Senate funding package includes no-kill language for wild horses, burros

/ Featured, Staff Blog
Tomahawk photographed at RTF’s Lompoc, Calif., headquarters sanctuary by Irene Vejar.

By Chris Heyde

Earlier this year, it seemed Congress was on the path to consider most, if not all, of its annual appropriations bills that would have funded the government from Oct. 1, 2020, to Sept. 30, 2021.  However, because of ongoing negotiations over a supplemental spending bill in response to the coronavirus, action came to a standstill in July — especially in the Senate, where no funding bills were considered. The House was able to pass its bills, including Interior and Agriculture by the same time.

The Senate Appropriations Committee just released its FY21 Appropriations package containing 12 individual bills funding agencies such as the Department of Interior (which governs the Bureau of Land Management) and Department of Agriculture (which oversees slaughterhouses and horse slaughter).

While the bill contained a variety of good and bad animal measures, we will focus on those related to wild horses and horse slaughter: 

Interior Appropriations Bill:

  • Wild Horses and Burros– The Committee continues to advocate and fund humane management of wild horses and burros by giving the Bureau of Land Management an additional $15 million to implement a sustainable non-lethal management program that will break the ongoing cycle of massive roundups and warehousing of wild horses. The committee maintained language barring BLM from killing healthy wild horses and burros and barring the agency from selling them to slaughter. 

Agriculture Appropriations Bill:

  • Wild Horses and Burros:The committee maintained language barring the U.S. Forest Service (part of the U.S. Department of Agriculture) from killing healthy wild horses and burros and barring the agency from selling them to slaughter.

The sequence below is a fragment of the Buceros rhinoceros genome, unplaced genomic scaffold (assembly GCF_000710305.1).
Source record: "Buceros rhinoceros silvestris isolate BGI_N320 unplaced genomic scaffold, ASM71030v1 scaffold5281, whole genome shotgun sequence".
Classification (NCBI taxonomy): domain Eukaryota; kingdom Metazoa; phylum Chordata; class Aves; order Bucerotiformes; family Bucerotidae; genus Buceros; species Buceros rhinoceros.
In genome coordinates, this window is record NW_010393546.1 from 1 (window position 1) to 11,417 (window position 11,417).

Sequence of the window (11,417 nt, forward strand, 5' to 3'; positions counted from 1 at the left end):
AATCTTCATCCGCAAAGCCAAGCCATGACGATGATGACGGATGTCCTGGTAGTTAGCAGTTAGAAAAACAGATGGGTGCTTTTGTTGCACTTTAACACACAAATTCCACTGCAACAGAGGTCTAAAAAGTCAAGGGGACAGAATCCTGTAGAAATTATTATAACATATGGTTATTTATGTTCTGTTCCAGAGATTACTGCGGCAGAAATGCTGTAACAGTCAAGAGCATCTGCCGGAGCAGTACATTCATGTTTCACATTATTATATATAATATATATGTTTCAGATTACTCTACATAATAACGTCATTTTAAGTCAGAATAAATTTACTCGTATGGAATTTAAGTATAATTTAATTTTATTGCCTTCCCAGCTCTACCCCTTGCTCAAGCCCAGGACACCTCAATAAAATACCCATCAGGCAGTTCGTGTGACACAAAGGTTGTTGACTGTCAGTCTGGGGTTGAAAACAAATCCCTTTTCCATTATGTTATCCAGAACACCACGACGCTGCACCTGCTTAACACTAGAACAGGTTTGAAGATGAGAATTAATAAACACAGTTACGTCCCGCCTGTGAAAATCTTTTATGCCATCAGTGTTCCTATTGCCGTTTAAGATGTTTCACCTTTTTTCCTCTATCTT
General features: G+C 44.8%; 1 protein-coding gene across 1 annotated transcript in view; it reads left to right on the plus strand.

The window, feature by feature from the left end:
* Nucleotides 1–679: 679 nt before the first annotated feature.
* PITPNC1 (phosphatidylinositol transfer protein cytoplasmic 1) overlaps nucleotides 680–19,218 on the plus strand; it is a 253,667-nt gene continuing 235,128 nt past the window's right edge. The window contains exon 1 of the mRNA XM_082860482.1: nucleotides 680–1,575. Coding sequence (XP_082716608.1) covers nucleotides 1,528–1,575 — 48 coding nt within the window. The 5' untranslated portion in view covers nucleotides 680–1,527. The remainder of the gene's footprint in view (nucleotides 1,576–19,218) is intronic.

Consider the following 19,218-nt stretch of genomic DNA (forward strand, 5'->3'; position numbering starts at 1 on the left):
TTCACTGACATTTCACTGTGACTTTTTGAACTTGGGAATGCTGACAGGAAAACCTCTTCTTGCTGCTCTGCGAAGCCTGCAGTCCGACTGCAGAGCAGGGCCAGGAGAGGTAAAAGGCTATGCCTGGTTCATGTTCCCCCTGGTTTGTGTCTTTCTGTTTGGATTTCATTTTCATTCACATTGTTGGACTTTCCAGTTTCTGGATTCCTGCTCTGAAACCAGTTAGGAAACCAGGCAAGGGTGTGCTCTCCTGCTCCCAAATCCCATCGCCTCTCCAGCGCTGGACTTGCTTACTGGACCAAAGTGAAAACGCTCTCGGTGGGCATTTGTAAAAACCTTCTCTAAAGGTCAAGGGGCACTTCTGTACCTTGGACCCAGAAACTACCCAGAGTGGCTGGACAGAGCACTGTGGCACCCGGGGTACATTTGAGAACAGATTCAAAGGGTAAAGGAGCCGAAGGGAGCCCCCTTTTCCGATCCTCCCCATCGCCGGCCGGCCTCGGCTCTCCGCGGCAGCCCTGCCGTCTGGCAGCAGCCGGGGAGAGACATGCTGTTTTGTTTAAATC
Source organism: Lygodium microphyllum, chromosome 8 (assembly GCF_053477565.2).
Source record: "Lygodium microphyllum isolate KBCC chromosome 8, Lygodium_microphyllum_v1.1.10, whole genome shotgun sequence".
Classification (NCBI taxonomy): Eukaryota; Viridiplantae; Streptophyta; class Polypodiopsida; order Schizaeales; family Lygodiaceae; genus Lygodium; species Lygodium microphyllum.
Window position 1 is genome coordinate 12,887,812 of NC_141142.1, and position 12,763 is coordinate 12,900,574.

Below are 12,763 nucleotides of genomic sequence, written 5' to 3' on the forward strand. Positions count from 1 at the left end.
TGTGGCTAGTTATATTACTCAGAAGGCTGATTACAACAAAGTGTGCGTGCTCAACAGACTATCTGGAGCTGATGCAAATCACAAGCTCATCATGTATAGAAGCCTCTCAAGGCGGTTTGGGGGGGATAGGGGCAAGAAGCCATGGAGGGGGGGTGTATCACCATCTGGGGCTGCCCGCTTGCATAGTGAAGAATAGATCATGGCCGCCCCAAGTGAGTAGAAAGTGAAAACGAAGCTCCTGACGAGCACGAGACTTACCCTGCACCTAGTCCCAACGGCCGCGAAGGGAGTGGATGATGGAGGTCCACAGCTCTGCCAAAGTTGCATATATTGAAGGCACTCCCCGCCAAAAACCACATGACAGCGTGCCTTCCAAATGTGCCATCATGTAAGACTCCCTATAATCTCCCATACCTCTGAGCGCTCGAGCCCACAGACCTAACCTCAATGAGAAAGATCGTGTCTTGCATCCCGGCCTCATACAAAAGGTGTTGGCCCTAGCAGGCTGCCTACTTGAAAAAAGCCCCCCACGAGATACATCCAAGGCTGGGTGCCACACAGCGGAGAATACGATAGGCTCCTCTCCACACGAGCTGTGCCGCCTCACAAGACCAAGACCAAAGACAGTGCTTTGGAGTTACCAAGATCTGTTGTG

• Horse Slaughter– The Committee did not include annual language barring the USDA from using taxpayer funds to hire horsemeat inspectors in its base bill, a result of the fact that there was no hearing or consideration of the bill before the full committee. That is when the horse slaughter defund language likely would have been accepted as a bipartisan amendment.  Thankfully, the House Appropriations did include the horse slaughter defund language in their bill so when the House and Senate meet to work out any differences between the two bills over the next month, the House will push to ensure the Senate accepts inclusion on the defund language. RTF’s team and colleagues working on the Hill will continue to lobby and ensure this happens during Conference.
  • Feral Wild Horse Management —For reasons that remain unknown at this point, the committee included language calling for “collaborative, science-based solutions for ‘feral’ wild horse animal management. The committee encourages USDA’s Animal and Plant Health Inspection Service to study the control of large feral animal populations that pose health and safety risks.”  RTF opposes the linking of feral to wild because its interpretation is ambiguous. We are also concerned that the committee did not specify non-lethal and proven, safe and humane management, which could potentially create a loophole in the bill. RTF’s team on the Hill will also work to ensure the language, if accepted for the final conference bill, will similar language in the Interior Appropriations bill that allows only for proven, safe and humane management tools (fertility control). 

RTF has remained strongly opposed to surgical sterilization methods and will work to make changes to close any possible loopholes in appropriations language. 

Though the Senate has released its funding package and the House has approved its package, that doesn’t mean Congress will reach a final compromise bill by the Dec. 11 deadline.  Given the continued uncertainty over several Senate seats and delayed presidential transition many things could stall a final bill. If Congress is unable to reach an agreement on the FY21 Appropriations bills, they could approve another extension and punt final action into next year.

In the meantime, RTF will be in constant contact with key Hill offices to voice our support both for the positive language and in opposition to any efforts that would allow lethal or harmful procedures like surgical sterilization to be carried out on America’s wild horses and burros. Please be sure to follow us on social media to get the latest information from Capitol Hill.

Chris Heyde serves as RTF’s lobbyist in Washington, D.C.

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